Week 9 Recap: Patriots Embarrass Broncos Defense

Yesterday, we analyzed in depth how the Patriots stopped the Broncos Offense. Today, we dug in just as deep to see how New England scored 43 points against a previously very good Denver defense.

Gronk:
In our preview of this game, we said, “If Jack Del Rio doesn’t address Gronk, then it doesn’t really matter who they have rushing the passer. They won’t have time to get there.” This proved to be one hundred percent true. The Broncos barely touched Gronkowski off the line all afternoon. He was not only wide open on several plays, but Brady was able to get him the ball immediately. The Broncos vaunted pass rush had no chance to get to him as a result.

Rob Gronkowski at the snap with lots of room in front of him - Screen Shot Courtesy of NFL.com

Rob Gronkowski at the snap with nothing to impede his path – Screen Shot Courtesy of NFL.com Gamepass

When Gronkowski is able to release freely off the line, he can build up his speed and outrun defenders or beat them with one quick cut. This is why, as a defense, you have to make him stop and start by getting some kind of jam on him at the line. You have to disrupt him, and that gives you a chance to disrupt Brady and the passing game. Gronkowski is the key to this offense, and if teams around the NFL don’t start making life difficult for him at the line of scrimmage, there is no doubt that this offense will continue to put up 30 and 40-point performances weekly.

Why Did the Broncos Even Get Talib?
Broncos cornerback Aqib Talib made a name for himself on the Patriots defense a year ago by following the opponent’s best receiver, even if that included a tight end. He was left to jam, press, and be physical with whoever Belichick assigned him to, and he was extremely effective. This is the type of player he is. He isn’t a fast corner who runs stride for stride with speedy receivers. His strength is controlling the receiver with his physicality. Unfortunately for the Broncos, defensive coordinator Jack Del Rio has rarely used him in this capacity this season. Talib is not as good in space as he is in press-man. A few times on Sunday, he had a difficult time reacting to routes while playing off-coverage. Some of these instances occurred on critical 3rd downs. If Del Rio doesn’t start allowing Talib to do what he does best, then Denver’s investment in the cornerback will become a huge waste.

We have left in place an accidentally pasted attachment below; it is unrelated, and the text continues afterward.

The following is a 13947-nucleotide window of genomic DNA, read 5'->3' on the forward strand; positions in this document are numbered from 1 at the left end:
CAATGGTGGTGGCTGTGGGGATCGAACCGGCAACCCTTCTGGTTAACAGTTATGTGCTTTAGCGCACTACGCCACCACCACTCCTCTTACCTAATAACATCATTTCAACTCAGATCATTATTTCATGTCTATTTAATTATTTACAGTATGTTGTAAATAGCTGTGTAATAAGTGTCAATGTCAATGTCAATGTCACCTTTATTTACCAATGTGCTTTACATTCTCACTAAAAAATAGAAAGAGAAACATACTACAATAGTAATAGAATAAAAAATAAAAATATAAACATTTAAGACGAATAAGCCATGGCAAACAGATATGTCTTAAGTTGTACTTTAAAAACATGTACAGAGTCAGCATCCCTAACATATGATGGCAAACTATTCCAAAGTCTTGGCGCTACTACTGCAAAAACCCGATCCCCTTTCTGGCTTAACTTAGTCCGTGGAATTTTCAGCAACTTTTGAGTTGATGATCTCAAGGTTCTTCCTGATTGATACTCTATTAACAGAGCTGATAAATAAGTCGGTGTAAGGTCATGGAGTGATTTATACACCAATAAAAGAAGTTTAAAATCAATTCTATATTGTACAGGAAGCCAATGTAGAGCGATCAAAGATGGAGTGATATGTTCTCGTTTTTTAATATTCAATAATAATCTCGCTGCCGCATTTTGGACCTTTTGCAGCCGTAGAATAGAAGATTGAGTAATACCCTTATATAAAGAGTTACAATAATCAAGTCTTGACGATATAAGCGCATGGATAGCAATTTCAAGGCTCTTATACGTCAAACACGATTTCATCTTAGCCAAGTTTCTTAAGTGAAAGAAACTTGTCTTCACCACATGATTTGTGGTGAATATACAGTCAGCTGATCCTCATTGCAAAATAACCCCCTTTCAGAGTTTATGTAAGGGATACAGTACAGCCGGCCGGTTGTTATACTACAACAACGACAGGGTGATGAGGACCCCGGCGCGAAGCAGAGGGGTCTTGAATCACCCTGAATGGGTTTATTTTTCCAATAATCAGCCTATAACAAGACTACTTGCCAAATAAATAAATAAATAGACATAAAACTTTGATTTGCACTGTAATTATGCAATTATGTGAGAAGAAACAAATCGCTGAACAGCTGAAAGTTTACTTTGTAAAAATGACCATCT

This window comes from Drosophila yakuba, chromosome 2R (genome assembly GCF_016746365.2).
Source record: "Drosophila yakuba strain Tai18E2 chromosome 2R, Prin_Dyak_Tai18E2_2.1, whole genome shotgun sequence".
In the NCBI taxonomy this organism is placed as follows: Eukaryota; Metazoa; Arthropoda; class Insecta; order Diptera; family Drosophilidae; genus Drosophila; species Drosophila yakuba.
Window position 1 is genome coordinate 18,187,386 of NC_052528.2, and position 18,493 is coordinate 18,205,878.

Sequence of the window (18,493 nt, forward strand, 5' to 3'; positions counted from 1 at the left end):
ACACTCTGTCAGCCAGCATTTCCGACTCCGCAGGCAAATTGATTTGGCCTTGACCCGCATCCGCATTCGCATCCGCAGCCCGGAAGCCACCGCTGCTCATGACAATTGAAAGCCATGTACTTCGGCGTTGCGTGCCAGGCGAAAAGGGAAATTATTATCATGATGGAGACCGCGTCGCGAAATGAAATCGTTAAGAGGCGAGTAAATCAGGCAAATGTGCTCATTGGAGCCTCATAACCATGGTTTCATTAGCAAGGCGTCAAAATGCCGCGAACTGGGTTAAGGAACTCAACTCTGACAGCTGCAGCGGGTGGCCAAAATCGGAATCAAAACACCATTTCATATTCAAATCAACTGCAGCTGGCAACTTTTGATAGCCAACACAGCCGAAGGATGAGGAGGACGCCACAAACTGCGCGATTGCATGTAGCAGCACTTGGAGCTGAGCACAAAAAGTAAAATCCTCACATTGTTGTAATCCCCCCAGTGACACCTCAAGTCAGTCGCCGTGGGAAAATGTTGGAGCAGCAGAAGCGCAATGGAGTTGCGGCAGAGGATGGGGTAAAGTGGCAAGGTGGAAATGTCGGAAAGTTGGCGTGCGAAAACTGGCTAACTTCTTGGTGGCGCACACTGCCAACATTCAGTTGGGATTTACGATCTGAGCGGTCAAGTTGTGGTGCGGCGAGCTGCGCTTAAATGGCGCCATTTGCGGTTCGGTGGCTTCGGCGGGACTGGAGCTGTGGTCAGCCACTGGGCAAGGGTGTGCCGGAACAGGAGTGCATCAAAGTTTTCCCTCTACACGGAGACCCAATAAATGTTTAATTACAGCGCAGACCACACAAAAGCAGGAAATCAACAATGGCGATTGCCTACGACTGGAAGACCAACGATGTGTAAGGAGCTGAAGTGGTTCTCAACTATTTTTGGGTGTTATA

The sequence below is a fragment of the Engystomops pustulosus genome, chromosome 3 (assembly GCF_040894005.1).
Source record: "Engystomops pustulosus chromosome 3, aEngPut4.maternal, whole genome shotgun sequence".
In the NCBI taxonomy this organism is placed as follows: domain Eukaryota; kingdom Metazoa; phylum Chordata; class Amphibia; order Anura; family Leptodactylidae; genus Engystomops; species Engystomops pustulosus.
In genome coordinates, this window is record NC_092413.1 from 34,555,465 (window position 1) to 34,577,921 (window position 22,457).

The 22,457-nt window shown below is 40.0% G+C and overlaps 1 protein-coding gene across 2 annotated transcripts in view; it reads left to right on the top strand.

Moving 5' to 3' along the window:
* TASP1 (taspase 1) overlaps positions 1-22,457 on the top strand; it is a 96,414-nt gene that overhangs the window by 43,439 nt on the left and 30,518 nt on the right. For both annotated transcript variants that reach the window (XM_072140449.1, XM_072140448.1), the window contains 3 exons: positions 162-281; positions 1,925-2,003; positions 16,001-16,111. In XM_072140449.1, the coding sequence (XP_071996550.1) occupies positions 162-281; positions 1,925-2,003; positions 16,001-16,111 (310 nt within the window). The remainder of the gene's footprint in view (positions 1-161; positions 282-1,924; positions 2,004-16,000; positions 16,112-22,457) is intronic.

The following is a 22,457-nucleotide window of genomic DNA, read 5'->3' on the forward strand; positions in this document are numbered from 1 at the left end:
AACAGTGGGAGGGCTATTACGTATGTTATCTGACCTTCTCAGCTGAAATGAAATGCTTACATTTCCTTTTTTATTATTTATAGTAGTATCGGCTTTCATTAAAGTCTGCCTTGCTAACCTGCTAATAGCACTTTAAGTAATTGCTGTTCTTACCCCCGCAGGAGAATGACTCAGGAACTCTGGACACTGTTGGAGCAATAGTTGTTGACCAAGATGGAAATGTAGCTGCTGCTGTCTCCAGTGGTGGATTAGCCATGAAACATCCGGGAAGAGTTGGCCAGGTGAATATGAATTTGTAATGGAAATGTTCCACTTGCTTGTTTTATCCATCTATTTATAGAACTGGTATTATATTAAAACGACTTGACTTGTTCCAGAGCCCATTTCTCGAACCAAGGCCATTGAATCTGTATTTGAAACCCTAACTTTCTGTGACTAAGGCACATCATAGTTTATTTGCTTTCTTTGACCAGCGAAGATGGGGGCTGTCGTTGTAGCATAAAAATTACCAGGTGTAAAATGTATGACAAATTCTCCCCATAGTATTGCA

It was interesting to see the contrast between New England’s defensive approach and Denver’s. The Patriots seemed adamant about getting their hands on the Broncos’ receivers. The Broncos, on the other hand, barely jammed or rerouted at all with any of their corners. To be fair, the Patriots did a good job of using motion, stacked alignments, and routes that crossed each other in order to prevent Denver from playing press. Regardless, the Broncos’ lack of physicality with Gronk and with the rest of the receivers resulted in the Patriots offense operating smoothly.

Play-Action:
Play-action has been key to New England’s success during their 5-game winning streak. Brady has been spectacular off of play-fakes, immediately turning his head around and getting the ball out of his hands quickly while defenders are out of position. This aspect of the game plan took advantage of a defense that is physical and aggressive against the run.

No Pass Rush:
Everything we’ve mentioned to this point contributed to the Broncos’ inability to get to Brady. The Patriots have a quick passing game, and when Brady can get the ball out of his hands immediately on a regular basis, it really doesn’t matter who is rushing the passer. This was why it was so important for the Broncos to play press coverage and disrupt routes. When Brady is able to plant and throw right away, he’s deadly. When he has to hold the ball, the chances of success for the defense increase significantly. Denver didn’t make him do much of that on Sunday.

Brady:
Tom Brady had a very good game against Denver, but he wasn’t quite as sharp as he was in his previous 4 games. He missed two touchdowns on deep posts to Brandon LaFell against quarters coverage. The wind might have played a role on these throws. Brady also threw a bad interception in the 3rd quarter because Denver got quick inside pressure (a rarity on Sunday). Brady subsequently rushed his throw, the ball sailed on him, got deflected in the air, and ended up in the hands of cornerback Bradley Roby.

Other than these plays, Brady kept the chains moving. He made a few great throws into tight windows, but mostly, he did a good job of getting the ball to the open receiver. He didn’t try to do too much. Instead, he took what the defense was giving him underneath. Furthermore, he made a few plays outside of the pocket to extend drives. This is something we’ve seen several times of late out of Brady.

Final Thoughts:
Special teams and short fields off of turnovers were heavy contributors to the Patriots’ success and the Broncos’ demise on Sunday. Yet, when comparing both sides of the ball, there is one clear reason why the Patriots were able to come away with the win: Their defense disrupted the Broncos offense with scheme, and Denver’s defense did nothing to try and prevent New England’s offense from operating the way it normally does.

This entry was posted in AFC East, AFC West, Denver Broncos, New England Patriots and tagged , , , , , . Bookmark the permalink.

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